Jun
07
2017
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Item Seed: Kingsmead.

Kingsmead – Google Docs

 

Kingsmead

 

The recipe for Kingsmead has existed in European occult circles for at least two thousand years, with significant gaps.  The brew can only be made from honey from a beehive on Crown lands (however you define ‘Crown’): when properly prepared, it gives the drinker the ability to shrug off pain and wounds (half all damage taken, and damage regenerates in one-third the usual time) taken while in the Crown’s service. Traditionally, it was given to only the most loyal royal bodyguards and household troops, and those who took it kept it secret.

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Jun
05
2017
1

Item/Creature Seed: Mummified Spitfires.

Mummified Spitfires – Google Docs

 

Mummified Spitfires

 

The legend has it that, after World War 2, the British government buried a number of Spitfire airplanes in Burma (after prepping them for long-term storage underground).  This legend has been investigated several times, over the years; most recently in 2013.  It’s pretty clear by now that, in fact, no Spitfires were ever actually buried in that country.

 

Well, of course not.  The British buried the blessed things in Australia.  Even in 1945 it was becoming clear that decolonization was looming on the horizon. God only knows who would rule Burma after the land left the Empire; probably would end up being some military junta, or something equally obnoxious.  Better to put the planes out in the Outback, where it was dryer, handy to various friendly magical communities, and under the oversight of, well, yes, Australians, but they were good chaps. Underneath it all.

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Jun
02
2017
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Item Seed: Relikvii.

Because Commies make my [expletive deleted] teeth ache and I’m trying to not be That Guy, that’s why.

Relikvii – Google Docs

 

Relikvii

 

Well, that’s the Russian slang term for the stuff; God forbid that the old Soviet Union ever use such a superstition-drenched name to describe True Proper Soviet Proletarian Scien — sorry. Old habits die hard, you know? Relikvii are your standard Unholy Artifacts, Demonology edition: they’re a single-shot aid for summoning demons. You can imagine how Stalin-era internal propagandists had to come up with new and unique ways to talk their way around that.

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May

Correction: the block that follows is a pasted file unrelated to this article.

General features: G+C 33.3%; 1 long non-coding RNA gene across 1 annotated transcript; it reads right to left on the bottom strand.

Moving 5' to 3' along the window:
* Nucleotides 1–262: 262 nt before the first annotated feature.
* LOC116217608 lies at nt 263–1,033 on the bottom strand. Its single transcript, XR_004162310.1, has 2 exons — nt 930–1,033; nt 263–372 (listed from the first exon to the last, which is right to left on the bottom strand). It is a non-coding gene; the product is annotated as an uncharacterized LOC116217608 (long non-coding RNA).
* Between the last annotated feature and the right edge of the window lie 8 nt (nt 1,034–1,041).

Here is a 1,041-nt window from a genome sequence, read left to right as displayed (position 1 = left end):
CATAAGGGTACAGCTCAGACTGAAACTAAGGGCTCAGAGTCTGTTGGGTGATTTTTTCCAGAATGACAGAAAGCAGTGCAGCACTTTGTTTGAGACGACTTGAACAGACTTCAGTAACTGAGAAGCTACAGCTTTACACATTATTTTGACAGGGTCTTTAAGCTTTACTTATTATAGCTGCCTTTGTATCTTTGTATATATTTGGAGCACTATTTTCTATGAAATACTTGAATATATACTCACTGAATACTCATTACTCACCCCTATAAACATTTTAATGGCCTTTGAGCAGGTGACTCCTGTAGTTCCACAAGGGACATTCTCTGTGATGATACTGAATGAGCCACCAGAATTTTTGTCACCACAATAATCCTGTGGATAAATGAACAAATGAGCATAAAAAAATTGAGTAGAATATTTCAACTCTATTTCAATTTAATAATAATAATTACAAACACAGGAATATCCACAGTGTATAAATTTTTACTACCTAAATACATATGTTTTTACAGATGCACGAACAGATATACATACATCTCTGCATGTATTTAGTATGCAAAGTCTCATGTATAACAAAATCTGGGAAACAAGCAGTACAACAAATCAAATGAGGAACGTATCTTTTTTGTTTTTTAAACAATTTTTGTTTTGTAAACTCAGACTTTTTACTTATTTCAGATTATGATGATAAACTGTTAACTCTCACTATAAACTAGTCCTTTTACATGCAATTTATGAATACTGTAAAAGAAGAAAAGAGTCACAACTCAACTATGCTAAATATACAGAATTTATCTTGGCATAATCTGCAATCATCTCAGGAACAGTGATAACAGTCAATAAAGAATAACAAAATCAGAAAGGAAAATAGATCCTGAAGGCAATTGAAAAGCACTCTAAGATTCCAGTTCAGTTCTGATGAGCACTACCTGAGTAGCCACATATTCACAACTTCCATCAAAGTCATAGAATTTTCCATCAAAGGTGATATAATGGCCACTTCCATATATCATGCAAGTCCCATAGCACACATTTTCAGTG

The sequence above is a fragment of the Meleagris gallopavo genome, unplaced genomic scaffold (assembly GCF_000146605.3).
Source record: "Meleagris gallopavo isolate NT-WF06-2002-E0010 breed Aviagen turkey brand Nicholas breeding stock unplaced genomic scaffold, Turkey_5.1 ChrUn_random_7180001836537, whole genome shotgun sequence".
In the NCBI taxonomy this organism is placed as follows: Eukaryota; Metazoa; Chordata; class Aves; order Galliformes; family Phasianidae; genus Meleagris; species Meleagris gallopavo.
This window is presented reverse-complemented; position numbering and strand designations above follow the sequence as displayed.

31
2017
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Item Seed: Shackleton Mold.

Blame this.

Shackleton Mold – Google Docs

Shackleton Mold

 

This is some cutting-edge stuff, to be sure.  Shackleton Mold get its name from where it was recently discovered: back in 1915 a set of photo negatives from the Ross Sea Party Antarctic expedition got enclosed in a block of ice, then left frozen for a century.  Yes, 1915.  Which is to say, several decades before the 1947 Invasion from Beyond that fundamentally altered our microbial ecosystem and made us vulnerable to the Greys‘ genetic attacks.  Sure, we fended them off, eventually — but we’ve been doing repair work ever since.  The Mold has thus been an absolute godsend: covert recovery specialists were able to get a sample of the stuff before it got contaminated, which gives us a baseline for what our DNA looked like before we all got infected.  

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May
30
2017
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Item Seed: The Sausage Protocols.

I had no idea where this was going.

Sausage Protocols – Google Docs

The Sausage Protocols

 

Description: a standard cardboard accordion file, wrapped in elastic bands and bearing various stencils and imprints that place and date it to the US Army, circa 1936 or so.  Interestingly, there are no classification stickers or warnings anywhere in the file; everything was stamped as being cleared for public dissemination at some point in 2007. There isn’t even any red tape or tabs.

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May
28
2017
3

Item Seed: Pinball Wizard.

Pinball Wizard – Google Docs

Pinball Wizard

 

Despite the name, this isn’t wizardry. It’s just good, honest 24th Century social science, being forced to use primitive 20th Century technology (specifically, seven heavily modified pinball machines).  At least, that was what the guy said when the agents burst into his lair; there was also a lot of bluster and sneers about “ignorant fools” and “Cower! Cower before the might of the Chan the Unstoppa…” It was about then that the guy’s integral temporal field finally overloaded from the strain of accumulated paradox, and sent him wherever people go when they get booted out of the timestream.  Don’t feel too bad about old Chan, though; the 24th Century seems to be mostly populated by megalomaniacal jerks, judging by how many of them keep showing up here.

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May